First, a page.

Volume 7 Number 1
Open Wide: Hawksbill Turtle Eats a Sponge
at Bus Stop Reef near Little Cayman
The Hawksbill Turtle is an endanged species. Like other Sea Turtles, Hawksbill Turtles are in danger of disappearing forever because of several ways people mistreat these beautiful animals. Sea Turtles are hunted too much, for their shells and for food. Sea Turtles are hit by careless drivers in speedboats when the Turtles swim to the surface to breathe. And Sea Turtles are running out of places to build nests on beaches because of too much development and trash on beaches. In spite of all this, I have been really lucky to see Hawksbill Turtles on many of my trips to the oceans.
I had heard Sea Turtles eat sponges, but I never hoped I'd ever get to see a Sea Turtle eat a sponge. I was so thrilled to see this Hawksbill Turtle as it ate this sponge.
We were diving near the island of Little Cayman in the Cayman Islands on June 12, 2005. We were swimming along a wall of coral about 40 feet underwater when this big Hawksbill Turtle swam up beside us. We were thrilled to see this big beautiful Turtle. We were surprised that it didn't swim away from us. It swam beside us, then it swam down to the reef. It had seen this big Sponge on the reef and was ready for lunch! The Turtle sat down on top of some of the corals, propped itself up with its front fins, and began to eat the Sponge.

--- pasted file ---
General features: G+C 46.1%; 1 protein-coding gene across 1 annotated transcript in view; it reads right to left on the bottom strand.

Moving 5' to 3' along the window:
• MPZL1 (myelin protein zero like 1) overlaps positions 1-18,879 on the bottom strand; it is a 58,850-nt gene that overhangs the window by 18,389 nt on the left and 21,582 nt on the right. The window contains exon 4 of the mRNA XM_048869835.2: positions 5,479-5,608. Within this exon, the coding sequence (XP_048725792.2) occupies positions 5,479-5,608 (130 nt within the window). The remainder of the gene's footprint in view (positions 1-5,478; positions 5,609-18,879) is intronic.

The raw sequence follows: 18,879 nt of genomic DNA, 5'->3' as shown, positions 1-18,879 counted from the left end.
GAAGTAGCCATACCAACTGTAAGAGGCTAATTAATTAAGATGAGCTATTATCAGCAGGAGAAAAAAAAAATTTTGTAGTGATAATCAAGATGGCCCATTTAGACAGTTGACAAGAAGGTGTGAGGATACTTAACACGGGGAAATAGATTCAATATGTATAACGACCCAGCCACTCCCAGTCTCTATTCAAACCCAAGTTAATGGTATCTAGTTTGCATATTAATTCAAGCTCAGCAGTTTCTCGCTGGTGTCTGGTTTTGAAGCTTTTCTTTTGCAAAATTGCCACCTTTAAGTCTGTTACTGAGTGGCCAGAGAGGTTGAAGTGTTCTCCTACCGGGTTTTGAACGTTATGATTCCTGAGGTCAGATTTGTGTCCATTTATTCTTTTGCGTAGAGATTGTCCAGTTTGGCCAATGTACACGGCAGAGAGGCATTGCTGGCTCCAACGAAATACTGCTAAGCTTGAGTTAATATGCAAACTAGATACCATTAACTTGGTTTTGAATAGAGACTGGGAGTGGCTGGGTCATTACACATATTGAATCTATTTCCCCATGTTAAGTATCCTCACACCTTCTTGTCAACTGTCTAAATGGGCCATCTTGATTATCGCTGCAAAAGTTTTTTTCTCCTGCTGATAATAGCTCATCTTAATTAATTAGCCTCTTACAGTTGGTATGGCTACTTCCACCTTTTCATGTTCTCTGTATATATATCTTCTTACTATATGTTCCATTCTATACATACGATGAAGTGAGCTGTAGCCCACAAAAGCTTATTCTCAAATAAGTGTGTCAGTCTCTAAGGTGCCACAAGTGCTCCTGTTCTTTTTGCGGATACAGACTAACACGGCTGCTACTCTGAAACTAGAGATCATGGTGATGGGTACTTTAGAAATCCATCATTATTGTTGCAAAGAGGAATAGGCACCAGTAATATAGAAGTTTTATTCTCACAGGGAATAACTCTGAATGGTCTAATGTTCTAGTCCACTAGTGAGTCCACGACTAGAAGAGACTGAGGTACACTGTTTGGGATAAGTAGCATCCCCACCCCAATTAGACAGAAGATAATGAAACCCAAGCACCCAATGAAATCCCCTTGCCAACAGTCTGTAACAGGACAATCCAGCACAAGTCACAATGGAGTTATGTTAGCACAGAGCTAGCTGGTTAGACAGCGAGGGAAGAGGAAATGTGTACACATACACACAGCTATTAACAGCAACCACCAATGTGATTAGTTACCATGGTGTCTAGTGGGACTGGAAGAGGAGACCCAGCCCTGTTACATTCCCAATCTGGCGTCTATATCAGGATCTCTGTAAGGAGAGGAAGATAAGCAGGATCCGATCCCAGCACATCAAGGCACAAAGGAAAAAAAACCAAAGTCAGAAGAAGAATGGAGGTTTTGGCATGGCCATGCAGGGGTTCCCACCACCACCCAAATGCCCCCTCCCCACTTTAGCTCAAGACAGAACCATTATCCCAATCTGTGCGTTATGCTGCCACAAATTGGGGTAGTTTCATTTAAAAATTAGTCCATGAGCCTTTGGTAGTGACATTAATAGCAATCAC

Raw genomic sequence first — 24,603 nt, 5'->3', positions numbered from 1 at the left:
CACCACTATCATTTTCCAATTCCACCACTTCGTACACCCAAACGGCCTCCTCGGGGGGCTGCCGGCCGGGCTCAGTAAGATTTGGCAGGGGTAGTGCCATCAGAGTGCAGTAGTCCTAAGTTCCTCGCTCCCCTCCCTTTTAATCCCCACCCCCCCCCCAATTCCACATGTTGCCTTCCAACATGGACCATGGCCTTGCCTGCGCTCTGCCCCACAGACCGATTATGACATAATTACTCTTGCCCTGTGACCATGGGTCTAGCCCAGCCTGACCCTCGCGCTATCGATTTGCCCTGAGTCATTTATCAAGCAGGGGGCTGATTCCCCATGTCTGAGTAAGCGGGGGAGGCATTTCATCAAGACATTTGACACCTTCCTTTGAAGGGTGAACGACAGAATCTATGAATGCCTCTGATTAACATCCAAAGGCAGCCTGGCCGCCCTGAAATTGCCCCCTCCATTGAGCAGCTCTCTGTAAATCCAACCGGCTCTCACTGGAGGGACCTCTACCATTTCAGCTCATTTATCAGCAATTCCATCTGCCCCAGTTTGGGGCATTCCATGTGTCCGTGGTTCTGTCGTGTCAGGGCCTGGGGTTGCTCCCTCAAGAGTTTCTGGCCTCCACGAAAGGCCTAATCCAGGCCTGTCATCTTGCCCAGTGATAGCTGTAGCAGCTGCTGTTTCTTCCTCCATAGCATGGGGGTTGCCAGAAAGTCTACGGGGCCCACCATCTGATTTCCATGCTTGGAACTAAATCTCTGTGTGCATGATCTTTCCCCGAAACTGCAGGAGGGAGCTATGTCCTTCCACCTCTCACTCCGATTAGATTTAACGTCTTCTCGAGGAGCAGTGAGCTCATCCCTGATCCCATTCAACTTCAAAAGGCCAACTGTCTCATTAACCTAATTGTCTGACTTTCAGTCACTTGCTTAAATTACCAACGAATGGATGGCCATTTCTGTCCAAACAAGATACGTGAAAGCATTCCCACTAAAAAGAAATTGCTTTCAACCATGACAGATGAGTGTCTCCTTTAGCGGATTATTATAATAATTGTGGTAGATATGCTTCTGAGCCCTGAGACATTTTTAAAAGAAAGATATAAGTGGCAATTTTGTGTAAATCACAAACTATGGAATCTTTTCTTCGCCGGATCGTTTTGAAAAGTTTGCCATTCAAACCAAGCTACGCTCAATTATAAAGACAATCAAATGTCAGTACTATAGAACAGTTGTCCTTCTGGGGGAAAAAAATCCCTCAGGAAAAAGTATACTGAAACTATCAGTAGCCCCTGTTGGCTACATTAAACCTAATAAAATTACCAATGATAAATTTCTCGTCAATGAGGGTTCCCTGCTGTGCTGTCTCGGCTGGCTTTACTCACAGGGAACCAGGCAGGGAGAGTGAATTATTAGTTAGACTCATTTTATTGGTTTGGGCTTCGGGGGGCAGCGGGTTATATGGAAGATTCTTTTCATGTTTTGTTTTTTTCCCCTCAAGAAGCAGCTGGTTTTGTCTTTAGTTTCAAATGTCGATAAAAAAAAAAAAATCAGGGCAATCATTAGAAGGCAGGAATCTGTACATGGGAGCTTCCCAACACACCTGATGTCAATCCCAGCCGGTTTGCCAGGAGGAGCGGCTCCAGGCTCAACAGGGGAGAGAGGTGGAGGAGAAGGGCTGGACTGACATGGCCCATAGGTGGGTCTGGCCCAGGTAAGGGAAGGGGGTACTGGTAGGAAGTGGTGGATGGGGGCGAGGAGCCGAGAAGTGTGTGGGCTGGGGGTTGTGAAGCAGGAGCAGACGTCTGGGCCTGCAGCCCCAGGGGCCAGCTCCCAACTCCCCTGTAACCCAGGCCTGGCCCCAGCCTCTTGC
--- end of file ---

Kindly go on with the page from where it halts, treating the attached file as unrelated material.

It was funny to watch how this Hawksbill Turtle would eat the sponge. The Turtle would rear back on its fins and pull its head back. Then it would open its mouth really wide, like it was going to throw itself headfirst into the Sponge and take a huge bite. But instead, the Turtle would gently move its head toward the Sponge and take a tiny bite using only the very tip of its beak. It did this over and over while we watched, and didn't seem to mind as we swam around and took pictures. Finally, I worked up the courage to swim in front of the Turtle, after I felt like being in front of the Turtle wouldn't scare the Turtle away. That is when I took this picture. Sure enough, the Turtle didn't seem to mind, and kept eating as I swam back behind it and took more pictures.
We watched this Hawksbill Turtle for nearly 20 minutes before we had to leave and swim back to the dive boat.
This Hawksbill Turtle was about 3 feet long. The Sponge it was eating was a Leathery Barrel Sponge, nearly 1 foot in diameter.
ReefNews President Jonathan Dowell took this picture using a Canon 10D digital camera with a Canon 28-105 mm zoom lens in an Ikelite housing with an Ikelite strobe.
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